Google is making an entire, standalone business for its self-driving cars, and the purpose of this unit is to offer Uber-like rides.
According to Bloomberg, Google's ride-for-hire business will launch under its parent company, Alphabet Inc, sometime next year. Google's self-driving cars are already cruising down public roads in San Francisco and in Austin, Texas, so it's assumed the company's upcoming ride-hailing service, which will include both large and small vehicles, might launch in those cities first.
The service could kick off around college campuses, military bases, or corporate office parks. The idea is that, with this fleet of self-driving cars, Google will rival Uber, which is working on its own driverless-car project. Driverless cars, also known as autonomous vehicles or self-driving cars, are being developed by many companies right now, including Tesla and Apple.
Tesla and Apple have obvious reasons for making self-driving cars: to sell them. While Uber would replace existing drivers or bulk out its fleet, Google, on the other hand, has yet to provide a clear indication of how it'll make money off the driverless cars it has been developing for the last few years. But now, if it's really planning to rival Uber, we can finally understand.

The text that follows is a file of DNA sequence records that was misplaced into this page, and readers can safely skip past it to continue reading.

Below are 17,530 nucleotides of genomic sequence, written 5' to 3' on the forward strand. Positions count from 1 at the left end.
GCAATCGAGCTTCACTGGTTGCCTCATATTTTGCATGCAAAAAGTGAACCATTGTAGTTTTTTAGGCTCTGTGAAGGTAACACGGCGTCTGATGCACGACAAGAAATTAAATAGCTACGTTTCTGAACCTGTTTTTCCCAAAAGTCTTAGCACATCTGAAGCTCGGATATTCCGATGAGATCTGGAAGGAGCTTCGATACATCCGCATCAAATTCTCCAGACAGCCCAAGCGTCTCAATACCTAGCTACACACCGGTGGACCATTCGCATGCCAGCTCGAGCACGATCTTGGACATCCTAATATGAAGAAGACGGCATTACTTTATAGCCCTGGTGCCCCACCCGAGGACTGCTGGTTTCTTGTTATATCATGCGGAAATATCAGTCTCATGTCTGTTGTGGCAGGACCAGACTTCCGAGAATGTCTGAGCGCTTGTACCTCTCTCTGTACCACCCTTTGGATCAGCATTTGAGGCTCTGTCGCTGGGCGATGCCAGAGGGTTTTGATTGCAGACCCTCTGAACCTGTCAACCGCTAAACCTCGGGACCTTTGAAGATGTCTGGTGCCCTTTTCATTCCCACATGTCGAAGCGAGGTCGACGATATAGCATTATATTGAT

It'll not only challenge Uber but also Lyft and traditional taxis. It's a potential gold mine for the company. But Google executives have only said so far that they’re interested in self-driving cars purely to reduce traffic accidents.